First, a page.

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Publication numberUS6259904 B1
Publication typeGrant
Application numberUS 08/944,279
Publication dateJul 10, 2001
Filing dateOct 6, 1997
Priority dateOct 6, 1997
Fee statusPaid
Publication number08944279, 944279, US 6259904 B1, US 6259904B1, US-B1-6259904, US6259904 B1, US6259904B1
InventorsDonald Lee Branner, Eric George Parker
Original AssigneeMotorola, Inc.
Export CitationBiBTeX, EndNote, RefMan
External Links: USPTO, USPTO Assignment, Espacenet
Fast squelch circuit and method
US 6259904 B1
Abstract
A technique is used by a squelch circuit (200) that generates a fast squelch. The technique involves generating a noise signal (211) from a demodulated signal (105), generating a squelch check request (405) of one of two types, performing a release (410) of a reset control (107) in response to the squelch check request, generating an integrated noise signal (106) having essentially no decay rate from the noise signal starting at the release of the reset control, generating a result of a comparison (815, 860) of the integrated noise signal to one of two values corresponding to the one of two types of squelch check requests at an expiration of a predetermined delay started at the release of the reset control, and controlling a muting (845, 870) of a speaker (128) in response to the comparison.
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Claims(11)
We claim:
1. A squelch circuit, comprising:
a bandpass amplifier coupled to a demodulated signal, that generates a noise signal from the demodulated signal;
a resettable noise integrator coupled to the bandpass amplifier, wherein the resettable noise integrator has essentially no decay rate and generates an integrated noise signal from the noise signal when a release of a reset control is performed, and wherein the integrated noise signal increases starting when the reset control is released towards a squelch voltage at a rate determined by an amount of energy in the noise signal;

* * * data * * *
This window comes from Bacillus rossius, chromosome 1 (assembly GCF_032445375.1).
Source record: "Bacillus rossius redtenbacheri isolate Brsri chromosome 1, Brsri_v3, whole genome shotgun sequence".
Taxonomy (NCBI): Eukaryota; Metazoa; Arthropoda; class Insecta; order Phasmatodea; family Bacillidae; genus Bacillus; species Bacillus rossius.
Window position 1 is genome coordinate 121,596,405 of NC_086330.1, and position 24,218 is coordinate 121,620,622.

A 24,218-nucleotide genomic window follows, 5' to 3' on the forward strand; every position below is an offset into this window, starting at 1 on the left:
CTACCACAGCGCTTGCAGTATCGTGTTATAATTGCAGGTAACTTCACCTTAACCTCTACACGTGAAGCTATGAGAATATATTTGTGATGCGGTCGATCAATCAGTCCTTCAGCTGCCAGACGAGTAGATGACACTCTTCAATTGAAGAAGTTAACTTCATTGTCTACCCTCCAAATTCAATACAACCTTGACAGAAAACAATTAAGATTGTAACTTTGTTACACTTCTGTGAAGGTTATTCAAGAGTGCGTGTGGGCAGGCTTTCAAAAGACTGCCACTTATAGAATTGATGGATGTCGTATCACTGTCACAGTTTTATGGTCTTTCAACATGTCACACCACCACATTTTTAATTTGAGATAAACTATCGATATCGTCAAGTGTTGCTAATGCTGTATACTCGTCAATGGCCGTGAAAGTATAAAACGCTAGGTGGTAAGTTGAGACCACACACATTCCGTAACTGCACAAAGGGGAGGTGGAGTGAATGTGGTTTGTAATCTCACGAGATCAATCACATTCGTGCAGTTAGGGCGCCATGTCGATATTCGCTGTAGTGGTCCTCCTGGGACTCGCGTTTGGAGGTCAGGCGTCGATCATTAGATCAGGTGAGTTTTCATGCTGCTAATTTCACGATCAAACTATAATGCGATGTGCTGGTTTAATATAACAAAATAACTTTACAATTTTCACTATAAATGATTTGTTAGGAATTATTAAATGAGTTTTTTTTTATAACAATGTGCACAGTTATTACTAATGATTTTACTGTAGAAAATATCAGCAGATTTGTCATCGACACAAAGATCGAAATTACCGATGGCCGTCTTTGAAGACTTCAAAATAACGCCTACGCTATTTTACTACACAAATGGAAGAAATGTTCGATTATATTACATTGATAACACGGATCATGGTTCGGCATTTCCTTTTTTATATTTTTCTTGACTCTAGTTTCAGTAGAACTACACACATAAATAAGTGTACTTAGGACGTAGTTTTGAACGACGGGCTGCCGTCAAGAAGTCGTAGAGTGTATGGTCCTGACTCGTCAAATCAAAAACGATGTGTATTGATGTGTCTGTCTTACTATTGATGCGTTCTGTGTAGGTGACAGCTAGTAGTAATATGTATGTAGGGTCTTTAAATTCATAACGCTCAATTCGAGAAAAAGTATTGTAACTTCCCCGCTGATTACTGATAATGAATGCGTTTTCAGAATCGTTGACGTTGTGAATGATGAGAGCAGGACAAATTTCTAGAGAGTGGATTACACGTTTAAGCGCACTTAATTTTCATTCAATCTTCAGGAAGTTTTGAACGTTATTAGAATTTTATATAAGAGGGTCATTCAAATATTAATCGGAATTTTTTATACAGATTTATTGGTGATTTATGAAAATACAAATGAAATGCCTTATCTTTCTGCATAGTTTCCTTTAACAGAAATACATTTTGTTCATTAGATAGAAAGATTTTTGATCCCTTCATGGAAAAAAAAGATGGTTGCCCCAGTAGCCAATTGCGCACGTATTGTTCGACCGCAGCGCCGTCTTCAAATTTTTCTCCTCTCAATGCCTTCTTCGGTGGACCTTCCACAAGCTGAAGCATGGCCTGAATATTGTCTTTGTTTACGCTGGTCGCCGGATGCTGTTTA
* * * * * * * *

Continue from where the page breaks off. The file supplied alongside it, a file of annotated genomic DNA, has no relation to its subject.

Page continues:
a memory coupled to the resettable noise integrator, for pre-storing a digitized first squelch voltage and a digitized second squelch voltage;
a noise level section coupled to the memory that,
in response to a good signal squelch check request, releases the reset control and generates a result of a comparison of a digitized integrated noise signal to the digitized first squelch voltage at an expiration of a predetermined delay started at the release of the reset control; and
in response to a poor signal squelch check request, releases the reset control and generates a result of a comparison of the digitized integrated noise signal to the digitized second squelch voltage at an expiration of a predetermined delay started at the release of the reset control; and
a mute section coupled to the noise level section and the demodulated signal that generates the squelch check request and controls muting of a speaker in response to the result.
2. The squelch circuit according to claim 1, wherein the resettable noise integrator comprises a diode, a capacitor, and a transistor switch.
3. The squelch circuit according to claim 1, wherein the bandpass amplifier has a low frequency cutoff at approximately 10 kiloHertz and a high frequency cutoff at approximately 30 kiloHertz.
4. The squelch circuit according to claim 1, wherein the noise level section comprises a microprocessor, an analog to digital converter, and a noise segment of stored program instructions.